SiliDog Silent Pet Tag Update | Shark Tank Season 8

SiliDog CEO Mikey Lickstein, who hails from Milwaukee, Oregon, headed to the Shark Tank in Season 8 back in 2016 to pitch his customizable 100% silicone and completely silent pet tags. The University of Florida MBA student eventually received an offer from all but one of the sharks present, before ultimately reaching a deal with Lori Greiner for $100,000 in exchange for a 30% equity in SiliDog, on top of a 50 cent royalty pet tag sold. After landing a deal, you may be looking for a SiliDog update, if so, keep reading!

Shark Tank SiliDog Silent Pet Tag Update

SiliDog Update

  • Entrepreneur: Mikey Lickstein
  • Business: Customizable 100% silicone silent pet identification tags
  • Ask: $100,000 for 15% equity
  • Result: $100,000 for 30% + $0.50 royalty per unit
  • Shark: Lori Greiner

Now, before proceeding with our SiliDog update, let’s take a trip back to where it all started and how it went for Mikey in the Shark Tank.

Mikey founded SiliDog back in 2014. He first got the idea after his rescue dog’s metal tags kept clinking all night due it his excessive scratching, keeping Mikey from getting any sleep. This problem led him to create a silent alternative that wouldn’t make any noise at all while the dog was scratching, walking, or eating out of a dog bowl. Thus, SiliDog was born.

SiliDog – The Original Silicone Silent Pet Tag - As Seen On Shark Tank - No More Jingling Dog Tags – Durable - Never Fades - Customized Engraved Silicone ID - Bone - Blue
  • SILICONE CONSTRUCTION- These pet tags are made from silicone, so they're...
  • PERSONALIZED TAGS- Have your pet's ID tag engraved with their name, your...
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To secure funding, Mikey went to Kickstarter, where he was able to raise $11,000 from almost 250 backers. Of course, Mikey knew that a silent pet tag wasn’t enough to sell the product, it had to be durable and attractive as well. At the same time, Mikey made the first batch of SiliDog tags to glow-in-the-dark and resist fading. From there, Mikey managed to get SiliDog tags in 200 family-owned pet stores while he was pursuing his master’s degree in business.

Entering the Shark Tank with Bentley, Mikey impressed all the big-time entrepreneurs with his profit margin. He revealed that each tag cost him $2.99 to make and ship, but he sold them for $19.99 with free shipping with a lead time of 5 days after the customer placed their order.

At the time, Mikey had built SiliDog from the ground up and reached sales of $142,000 in 14 months, with the majority of his customers coming from trade shows. Mikey also revealed that while he was in a lot of brick and mortar stores already, his pre-sale costs were effectively zero. This is because he only sent a “starter pack” to stores where customers could sample the product and pay in advance to secure the order.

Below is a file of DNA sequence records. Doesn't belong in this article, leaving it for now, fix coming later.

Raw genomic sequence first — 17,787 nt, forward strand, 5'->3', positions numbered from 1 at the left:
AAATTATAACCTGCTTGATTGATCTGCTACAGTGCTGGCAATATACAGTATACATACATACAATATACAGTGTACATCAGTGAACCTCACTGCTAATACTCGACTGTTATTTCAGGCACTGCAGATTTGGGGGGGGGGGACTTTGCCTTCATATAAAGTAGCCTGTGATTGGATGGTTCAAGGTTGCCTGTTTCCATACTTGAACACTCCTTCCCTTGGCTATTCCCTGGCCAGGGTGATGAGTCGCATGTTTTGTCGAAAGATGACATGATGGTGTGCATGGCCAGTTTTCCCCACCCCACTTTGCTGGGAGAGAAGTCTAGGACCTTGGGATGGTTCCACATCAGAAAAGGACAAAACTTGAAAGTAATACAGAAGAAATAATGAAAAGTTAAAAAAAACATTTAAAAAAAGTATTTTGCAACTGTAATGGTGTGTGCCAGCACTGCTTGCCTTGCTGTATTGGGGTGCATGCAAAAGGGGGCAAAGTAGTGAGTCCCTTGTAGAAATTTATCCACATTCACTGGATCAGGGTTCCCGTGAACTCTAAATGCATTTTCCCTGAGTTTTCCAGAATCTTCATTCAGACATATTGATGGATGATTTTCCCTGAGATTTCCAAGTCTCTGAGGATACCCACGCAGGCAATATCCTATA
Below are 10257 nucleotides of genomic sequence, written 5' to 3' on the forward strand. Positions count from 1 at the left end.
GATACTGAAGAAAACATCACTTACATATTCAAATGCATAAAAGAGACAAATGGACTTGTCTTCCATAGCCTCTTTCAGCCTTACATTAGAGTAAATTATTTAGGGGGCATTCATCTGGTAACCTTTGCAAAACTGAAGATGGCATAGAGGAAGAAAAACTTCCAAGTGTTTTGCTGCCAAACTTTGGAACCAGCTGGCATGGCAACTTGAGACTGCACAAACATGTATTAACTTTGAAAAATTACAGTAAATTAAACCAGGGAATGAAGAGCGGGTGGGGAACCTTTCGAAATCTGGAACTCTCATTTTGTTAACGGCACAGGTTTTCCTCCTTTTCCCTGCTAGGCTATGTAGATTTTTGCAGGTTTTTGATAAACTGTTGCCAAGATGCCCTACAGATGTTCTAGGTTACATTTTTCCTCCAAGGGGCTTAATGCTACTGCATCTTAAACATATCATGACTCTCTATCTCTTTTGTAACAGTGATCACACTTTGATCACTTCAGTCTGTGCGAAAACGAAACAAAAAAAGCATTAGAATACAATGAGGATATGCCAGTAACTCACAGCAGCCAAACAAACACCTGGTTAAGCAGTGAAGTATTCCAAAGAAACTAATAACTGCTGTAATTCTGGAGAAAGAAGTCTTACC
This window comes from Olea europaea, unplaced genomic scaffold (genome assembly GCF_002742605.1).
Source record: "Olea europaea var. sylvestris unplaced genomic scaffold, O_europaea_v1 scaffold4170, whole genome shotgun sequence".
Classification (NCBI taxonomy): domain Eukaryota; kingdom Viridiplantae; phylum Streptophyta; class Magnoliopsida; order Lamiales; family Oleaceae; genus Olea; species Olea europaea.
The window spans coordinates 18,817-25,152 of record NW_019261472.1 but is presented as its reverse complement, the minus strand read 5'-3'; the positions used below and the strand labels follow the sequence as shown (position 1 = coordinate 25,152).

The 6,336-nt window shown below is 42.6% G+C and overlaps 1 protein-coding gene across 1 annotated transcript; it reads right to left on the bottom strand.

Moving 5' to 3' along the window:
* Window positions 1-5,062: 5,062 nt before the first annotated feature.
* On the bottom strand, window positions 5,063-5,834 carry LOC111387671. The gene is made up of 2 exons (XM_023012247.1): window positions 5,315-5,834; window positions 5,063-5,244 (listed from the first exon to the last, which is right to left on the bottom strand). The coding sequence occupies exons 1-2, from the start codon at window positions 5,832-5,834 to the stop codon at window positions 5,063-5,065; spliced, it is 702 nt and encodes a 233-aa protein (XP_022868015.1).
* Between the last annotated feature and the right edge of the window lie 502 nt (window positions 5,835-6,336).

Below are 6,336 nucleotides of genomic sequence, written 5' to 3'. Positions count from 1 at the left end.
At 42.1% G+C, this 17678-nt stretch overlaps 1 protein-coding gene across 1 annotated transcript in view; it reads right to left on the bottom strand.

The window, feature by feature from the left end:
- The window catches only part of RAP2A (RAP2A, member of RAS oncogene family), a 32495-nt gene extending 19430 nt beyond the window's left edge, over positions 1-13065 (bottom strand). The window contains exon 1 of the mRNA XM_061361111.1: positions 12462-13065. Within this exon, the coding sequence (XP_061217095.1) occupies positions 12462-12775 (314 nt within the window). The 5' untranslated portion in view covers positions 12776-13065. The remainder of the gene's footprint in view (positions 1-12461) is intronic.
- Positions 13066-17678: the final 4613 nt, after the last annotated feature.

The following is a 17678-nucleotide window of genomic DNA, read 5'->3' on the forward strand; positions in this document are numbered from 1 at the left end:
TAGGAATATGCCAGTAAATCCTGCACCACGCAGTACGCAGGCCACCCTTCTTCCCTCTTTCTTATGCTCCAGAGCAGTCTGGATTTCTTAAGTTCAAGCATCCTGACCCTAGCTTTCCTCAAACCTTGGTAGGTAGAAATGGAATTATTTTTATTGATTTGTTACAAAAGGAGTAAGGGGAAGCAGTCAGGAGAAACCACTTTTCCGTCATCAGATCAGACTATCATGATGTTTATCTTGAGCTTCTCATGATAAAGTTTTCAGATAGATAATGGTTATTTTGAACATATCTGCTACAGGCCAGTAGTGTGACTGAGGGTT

After seeing how well Mikey was doing by himself already, the sharks questioned why he was in the Shark Tank. He explained that he was still making the tags himself and that he needed additional funding so that he could scale his business from making a hundred or so units a day to thousands. Robert was the first to make an offer, offering Mikey $100,000 for 50% of the business. Lori then stepped in to make her offer, asking for 51% business so that she could keep a controlling interest. However, Mikey was less than enthusiastic and after making a counteroffer to Lori for 25% equity, Lori stepped out.

Yet, despite all the sharks being technically out at that point, an unexpected bidding war took off among the sharks. Barbara was the first to step back inside the proverbial ring offering the $100,000 as debt. In exchange, Barbara would get 30% equity and receive a $2 royalty per tag sold until the debt was fully repaid. This prompted Shark Tank’s resident royalty king, Kevin, to compete with Barbara, with the same terms but only for $1 per tag royalty, which Barbara then promptly matched.

Not to be outdone, Kevin dropped his royalty ask to 75 cents per tag, followed by Lori returning to make the same offer for 50 cents before Robert undercut everyone else by lowering his equity ask to match that of the other shark’s and dropping the royalty amount to only 25 cents per tag.

After taking a few moments to make a decision, Mikey ultimately went with Lori’s offer of $100,000 for 30% + $0.50 royalty per unit.

Unfortunately, in doing our research for the SiliDog update, we found out that Mikey’s appearance on Shark Tank was a double-edged sword. Although this led to a deal with Lori, Mikey just couldn’t keep up with the number of orders in the following days. As a result, SiliDog would receive numerous negative reviews from disappointed customers for a while.

Thankfully, this period didn’t last long for SiliDog and it managed to rebound magnificently. From its initial offering of four classic tags, SiliDog has now grown to offer more than 100 styles and colors. Additionally, the company also has a new product, SiliCat Tags.

Further, in our SiliDog update research, we found that Mikey now has 53 employees with an estimated revenue of $8.4 million a year. This is a far cry from his initial annual sales of less than $142,000.

In the meantime, be sure to check out some of our other Season 8 Episode 5 company updates:

For more on Shark Tank Season 8 companies, be sure to check out our Season 8 products page.